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If you can’t be content without money; you can’t be content with money.


dimreepr
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I would define "content" as a state of happiness born from satisfaction. Someone who is "satisfied" has had their needs met, has no need to be anxious about anything (future needs look like they'll be met), and doesn't need anything else to be happy.

 

With this in mind, only enough money to satisfy needs is required. But here's where it gets messy. Are we looking for the most basic needs only? Am I supposed to live without music because it's physiologically possible for me to do so? Can we classify basic needs for everybody?

 

Or does "content" have an automatic aspect of austerity? Does content mean "satisfied with the least amount you can have and still be happy"?

 

Also, money needs to be defined. Are we talking about the exchange medium, which is difficult to live without altogether, or are we talking about wealth, excess money I don't need to survive, but can use to buy material goods I may want but don't need?

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Most people who believe this have never really lacked for basic necessities, and there is an in-built assumption in the premise that one will not be so lacking in money that they will, e.g. have to watch their child starve to death because they can't afford to buy food.

 

I do think that there is a common attitude of "I am unhappy, but if only this one part of my life changed all of my problems would be solved" that usually doesn't bear out in practice, and that the best way to be happy is to try to be happy with things as they are rather than continuously seek that one thing that will make everything better, but let's not oversell that idea.

 

Gaining a little bit of money won't solve all of your problems, but that doesn't mean that a lack of money cannot ever present a real obstacle to happiness in effects.

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I do think that there is a common attitude of "I am unhappy, but if only this one part of my life changed all of my problems would be solved" that usually doesn't bear out in practice, and that the best way to be happy is to try to be happy with things as they are rather than continuously seek that one thing that will make everything better, but let's not oversell that idea.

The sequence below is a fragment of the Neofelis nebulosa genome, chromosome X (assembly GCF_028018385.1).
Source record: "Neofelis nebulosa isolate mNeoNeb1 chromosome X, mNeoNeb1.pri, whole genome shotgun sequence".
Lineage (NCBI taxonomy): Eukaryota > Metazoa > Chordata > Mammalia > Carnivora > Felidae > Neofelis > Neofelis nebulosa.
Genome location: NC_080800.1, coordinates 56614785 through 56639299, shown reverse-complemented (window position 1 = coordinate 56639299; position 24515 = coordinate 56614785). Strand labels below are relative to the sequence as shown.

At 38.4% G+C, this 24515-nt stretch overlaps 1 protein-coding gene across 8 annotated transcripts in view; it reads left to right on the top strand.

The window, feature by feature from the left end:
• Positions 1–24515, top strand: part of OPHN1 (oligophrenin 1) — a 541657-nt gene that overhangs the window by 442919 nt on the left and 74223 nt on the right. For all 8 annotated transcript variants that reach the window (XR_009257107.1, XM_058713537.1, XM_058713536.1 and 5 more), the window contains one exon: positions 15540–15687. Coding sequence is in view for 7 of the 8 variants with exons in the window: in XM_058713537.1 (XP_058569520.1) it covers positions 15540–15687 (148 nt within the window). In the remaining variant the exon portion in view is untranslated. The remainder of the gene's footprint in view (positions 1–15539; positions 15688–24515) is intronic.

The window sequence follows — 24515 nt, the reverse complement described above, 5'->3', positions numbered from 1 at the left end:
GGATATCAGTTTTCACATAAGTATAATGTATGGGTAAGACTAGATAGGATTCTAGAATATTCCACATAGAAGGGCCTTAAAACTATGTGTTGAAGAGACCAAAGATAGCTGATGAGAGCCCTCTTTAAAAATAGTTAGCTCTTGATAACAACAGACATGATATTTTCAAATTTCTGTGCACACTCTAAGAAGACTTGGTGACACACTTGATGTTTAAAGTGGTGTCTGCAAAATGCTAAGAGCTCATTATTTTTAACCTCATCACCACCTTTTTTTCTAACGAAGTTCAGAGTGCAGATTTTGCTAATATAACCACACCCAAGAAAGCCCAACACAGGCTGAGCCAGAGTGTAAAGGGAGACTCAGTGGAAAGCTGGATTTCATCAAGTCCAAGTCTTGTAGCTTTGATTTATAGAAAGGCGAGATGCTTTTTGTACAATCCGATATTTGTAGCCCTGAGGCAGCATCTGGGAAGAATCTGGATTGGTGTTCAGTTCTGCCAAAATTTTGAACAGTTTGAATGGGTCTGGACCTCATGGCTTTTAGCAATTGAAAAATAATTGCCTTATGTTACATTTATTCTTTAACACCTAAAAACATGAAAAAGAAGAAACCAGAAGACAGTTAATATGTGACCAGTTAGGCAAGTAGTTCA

Catch-22. The only way to improve is to be content with things as they are.

 

Perhaps it's the money that skews things. We're told to work hard to improve our lot and help make the economy strong, but if we point out inequality, we get the "money can't buy happiness" speech.

 

I can't easily find who said it but

" true contentment is not the absence of desire, but the absence of jealousy"

 

I like that. "I want more!" rather than "You have more!"

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I would define "content" as a state of happiness born from satisfaction. Someone who is "satisfied" has had their needs met, has no need to be anxious about anything (future needs look like they'll be met), and doesn't need anything else to be happy.

 

With this in mind, only enough money to satisfy needs is required. But here's where it gets messy. Are we looking for the most basic needs only? Am I supposed to live without music because it's physiologically possible for me to do so? Can we classify basic needs for everybody?

 

Or does "content" have an automatic aspect of austerity? Does content mean "satisfied with the least amount you can have and still be happy"?

 

Also, money needs to be defined. Are we talking about the exchange medium, which is difficult to live without altogether, or are we talking about wealth, excess money I don't need to survive, but can use to buy material goods I may want but don't need?

 

 

I do have issues when comparing contentment with happiness, for me happiness is an emotion and so it’s fleeting.

 

When I announce ‘walkies’ my dog gets very happy, when I fuss her she lies back in satisfaction and when I’m not around, and there’s no squirrels in sight, she’s content to lie in her bed and wait.

 

At this moment in time (the only time we're actually alive) my actual needs are zero I have shelter and I’m neither hungry nor thirsty, in the near future I will probably get both hungry and thirsty but I have no idea what the future will bring, maybe I won’t get the chance or maybe there will be a drought or famine and money suddenly looses meaning.

 

The acceptance of a situation that you can’t change is to be content; if you can change it then you can be content when you do.

+1 John

If you’re given a holiday, don’t destroy the pleasure by getting upset when the showers not hot enough.

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Without money, I'm without food and shelter. It's true almost by definition due to the way our society is currently structured.

 

Absent a basic income, all struggle is focused on the current day... Where can I find water? Where can I find food? Where can I find shelter? Where can I find security for me and my loved for the night? What steps must I take to survive this next minute, this next hour, this next day? Without money in today's society, the foundation of Maslow's hierarchy becomes rooted in sand and self-actualization an academic and irrelevant pursuit.

 

Ultimately, I reject the simplistic premise of the question, though. Contentedness is independent of money, through admittedly overlapping in many cases.

 

Money doesn't bring happiness or psychological contentedness, but a lack of money almost always brings a lack of content because of needs imposed upon us by the way we live and transact our lives in this modern world.

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I’ve walked the road but I’m a country boy and with the last of my money I bought a tent and took to the local woods with little else (a good axe, knife, pots and as much pasta and rice as I could carry). I lived like that for over a year, I was lucky to find a spring close by and plentiful wildlife and forage but I was content.